Monday, April 4, 2011

Foster’s Pimiento Cheese Spread

Katherine’s mother who lives in Roanoke, Virginia always has a deli tub of this spread awaiting us in the fridge. The one she buys at her favorite place is really good. This one is even better.

1 cup (4 ounces) grated sharp Cheddar cheese
Note: You can grate the cheeses in a food processor if you wish.
1½ cups (6 ounces) grated Parmesan cheese
1 cup (4 ounces) grated smoked or regular Gouda cheese
2 roasted red bell peppers, peeled, cored, seeded, and chopped, see instructions below
1 cup mayonnaise
1 jalapeno, red is preferable but green is OK too, seeded and minced
1 tablespoon cider vinegar
1 tablespoon honey
½ teaspoon smoky sweet or regular paprika
1 teaspoon salt
1 teaspoon pepper

1. Mix together the cheeses and the roasted peppers in a large bowl.
2. Combine the mayonnaise, jalapeno, vinegar, honey, paprika, salt and pepper in a small bowl and stir to blend well.
3. Stir the mayonnaise mixture into the cheese mixture and mix well. Taste for salt, adding more if necessary. Refrigerate in an airtight container until ready to use or up to 1 week.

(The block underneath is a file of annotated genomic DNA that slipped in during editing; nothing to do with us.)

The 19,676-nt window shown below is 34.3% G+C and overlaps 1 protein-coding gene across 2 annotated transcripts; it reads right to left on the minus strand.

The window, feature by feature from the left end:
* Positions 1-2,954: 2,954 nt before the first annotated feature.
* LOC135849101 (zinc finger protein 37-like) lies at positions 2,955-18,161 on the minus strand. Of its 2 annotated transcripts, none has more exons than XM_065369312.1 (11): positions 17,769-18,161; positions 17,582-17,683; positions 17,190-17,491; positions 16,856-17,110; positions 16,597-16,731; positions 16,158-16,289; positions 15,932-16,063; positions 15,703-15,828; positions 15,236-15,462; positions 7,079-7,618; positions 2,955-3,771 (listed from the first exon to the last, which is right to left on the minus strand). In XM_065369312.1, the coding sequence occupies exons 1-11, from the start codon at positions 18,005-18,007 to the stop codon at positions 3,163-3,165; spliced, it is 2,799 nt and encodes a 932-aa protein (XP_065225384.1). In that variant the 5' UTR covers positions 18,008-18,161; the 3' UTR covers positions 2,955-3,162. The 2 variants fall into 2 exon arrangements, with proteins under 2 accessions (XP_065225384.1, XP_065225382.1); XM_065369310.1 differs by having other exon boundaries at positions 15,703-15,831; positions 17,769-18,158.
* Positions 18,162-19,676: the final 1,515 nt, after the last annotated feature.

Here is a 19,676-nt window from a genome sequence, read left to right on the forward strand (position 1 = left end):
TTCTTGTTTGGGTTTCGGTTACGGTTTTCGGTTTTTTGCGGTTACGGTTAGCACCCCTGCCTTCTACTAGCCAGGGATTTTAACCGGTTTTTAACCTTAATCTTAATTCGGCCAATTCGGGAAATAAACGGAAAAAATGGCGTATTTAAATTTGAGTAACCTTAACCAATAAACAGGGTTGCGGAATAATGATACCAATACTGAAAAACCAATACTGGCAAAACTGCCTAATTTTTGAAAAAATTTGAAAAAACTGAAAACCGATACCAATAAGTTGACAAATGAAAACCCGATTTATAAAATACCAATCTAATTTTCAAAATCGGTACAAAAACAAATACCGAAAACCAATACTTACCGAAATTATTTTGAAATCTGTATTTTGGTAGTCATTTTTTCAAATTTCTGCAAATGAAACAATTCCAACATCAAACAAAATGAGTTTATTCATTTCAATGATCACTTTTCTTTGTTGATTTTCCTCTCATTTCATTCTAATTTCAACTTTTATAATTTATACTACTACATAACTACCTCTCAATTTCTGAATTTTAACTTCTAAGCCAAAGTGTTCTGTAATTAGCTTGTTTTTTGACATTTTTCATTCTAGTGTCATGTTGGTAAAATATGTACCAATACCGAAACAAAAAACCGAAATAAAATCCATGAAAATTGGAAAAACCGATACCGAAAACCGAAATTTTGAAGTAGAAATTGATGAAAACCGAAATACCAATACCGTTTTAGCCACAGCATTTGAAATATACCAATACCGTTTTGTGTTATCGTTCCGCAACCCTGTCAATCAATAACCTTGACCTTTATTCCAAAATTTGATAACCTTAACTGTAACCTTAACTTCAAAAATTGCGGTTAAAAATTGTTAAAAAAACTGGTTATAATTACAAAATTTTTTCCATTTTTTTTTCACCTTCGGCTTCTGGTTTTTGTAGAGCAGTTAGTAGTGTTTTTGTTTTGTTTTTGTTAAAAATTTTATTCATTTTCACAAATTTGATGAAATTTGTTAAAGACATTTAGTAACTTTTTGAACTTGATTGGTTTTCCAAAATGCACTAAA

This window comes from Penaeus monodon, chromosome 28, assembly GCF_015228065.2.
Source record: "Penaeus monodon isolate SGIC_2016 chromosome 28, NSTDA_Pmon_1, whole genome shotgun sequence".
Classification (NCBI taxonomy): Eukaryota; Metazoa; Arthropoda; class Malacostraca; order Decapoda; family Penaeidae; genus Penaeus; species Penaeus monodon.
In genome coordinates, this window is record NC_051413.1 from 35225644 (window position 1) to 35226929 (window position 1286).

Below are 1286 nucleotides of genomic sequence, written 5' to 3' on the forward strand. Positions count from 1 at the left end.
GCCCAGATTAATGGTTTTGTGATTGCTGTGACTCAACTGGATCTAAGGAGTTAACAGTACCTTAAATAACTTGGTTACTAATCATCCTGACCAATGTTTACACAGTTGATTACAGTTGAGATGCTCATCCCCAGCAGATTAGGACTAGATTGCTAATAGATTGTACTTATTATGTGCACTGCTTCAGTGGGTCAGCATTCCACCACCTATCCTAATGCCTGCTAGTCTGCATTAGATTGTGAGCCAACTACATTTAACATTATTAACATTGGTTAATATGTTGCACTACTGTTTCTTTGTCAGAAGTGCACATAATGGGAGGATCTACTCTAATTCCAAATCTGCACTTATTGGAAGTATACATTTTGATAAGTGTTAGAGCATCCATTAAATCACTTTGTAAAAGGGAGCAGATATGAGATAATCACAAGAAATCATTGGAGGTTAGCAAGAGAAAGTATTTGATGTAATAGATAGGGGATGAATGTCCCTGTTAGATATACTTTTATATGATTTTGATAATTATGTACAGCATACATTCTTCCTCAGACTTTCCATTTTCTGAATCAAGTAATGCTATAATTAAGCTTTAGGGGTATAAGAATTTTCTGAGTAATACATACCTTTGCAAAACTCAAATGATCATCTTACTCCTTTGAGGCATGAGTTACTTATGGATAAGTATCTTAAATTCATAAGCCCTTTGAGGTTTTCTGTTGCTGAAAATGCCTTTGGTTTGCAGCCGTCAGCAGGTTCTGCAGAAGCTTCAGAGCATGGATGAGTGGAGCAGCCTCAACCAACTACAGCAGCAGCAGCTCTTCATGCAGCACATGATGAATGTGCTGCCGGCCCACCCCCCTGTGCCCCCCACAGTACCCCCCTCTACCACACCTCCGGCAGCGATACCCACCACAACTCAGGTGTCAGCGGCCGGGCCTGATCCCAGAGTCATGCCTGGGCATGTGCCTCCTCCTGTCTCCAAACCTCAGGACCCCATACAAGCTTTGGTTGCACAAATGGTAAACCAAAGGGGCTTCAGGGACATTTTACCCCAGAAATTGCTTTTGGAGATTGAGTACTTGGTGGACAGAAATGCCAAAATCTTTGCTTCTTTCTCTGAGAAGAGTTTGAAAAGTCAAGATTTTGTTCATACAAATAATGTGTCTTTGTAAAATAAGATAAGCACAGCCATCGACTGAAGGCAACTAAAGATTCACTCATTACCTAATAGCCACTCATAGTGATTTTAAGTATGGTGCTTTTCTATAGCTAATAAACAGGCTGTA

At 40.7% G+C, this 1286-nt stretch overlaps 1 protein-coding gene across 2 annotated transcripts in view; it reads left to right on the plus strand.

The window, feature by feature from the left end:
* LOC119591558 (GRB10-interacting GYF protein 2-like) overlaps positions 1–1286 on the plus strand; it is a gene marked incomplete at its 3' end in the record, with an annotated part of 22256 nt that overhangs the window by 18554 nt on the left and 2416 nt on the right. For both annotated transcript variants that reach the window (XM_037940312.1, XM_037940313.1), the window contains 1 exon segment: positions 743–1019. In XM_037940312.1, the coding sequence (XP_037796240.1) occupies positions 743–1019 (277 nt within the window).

There are lots of uses: on crackers, toasted bread, biscuits, English muffins, or chips; as a sandwich spread, a topping for baked potatoes, or an omelet filling. Great for breakfast, lunch, or a pre-dinner snack.

Makes about 4 cups
Adapted from Sara Foster’s The Foster’s Market Cookbook

How to roast red bell peppers and poblanos

1. Place the peppers on a shallow rimmed pan lined with aluminum foil. If you don't line it with foil, you'll have a nasty clean-up job afterwards. (See below)

2. Place the pan under the broiler on the second shelf down from the top of the oven. Keep turning the peppers until they are blackened on all sides. Remove from the oven.

3. Place them in a bowl and cover. Sometimes I skip this step and peel them while they are still hot, when the skin is still slightly puffed up away from the flesh.

4. When they are cool enough to handle, remove all the blackened skin.

5.  Pull the skinned pepper apart and remove the stem, seeds, and white membranes.  Refrain, if you can, from rinsing under water. I save the liquid the peppers release to use in any situation calling for stock.

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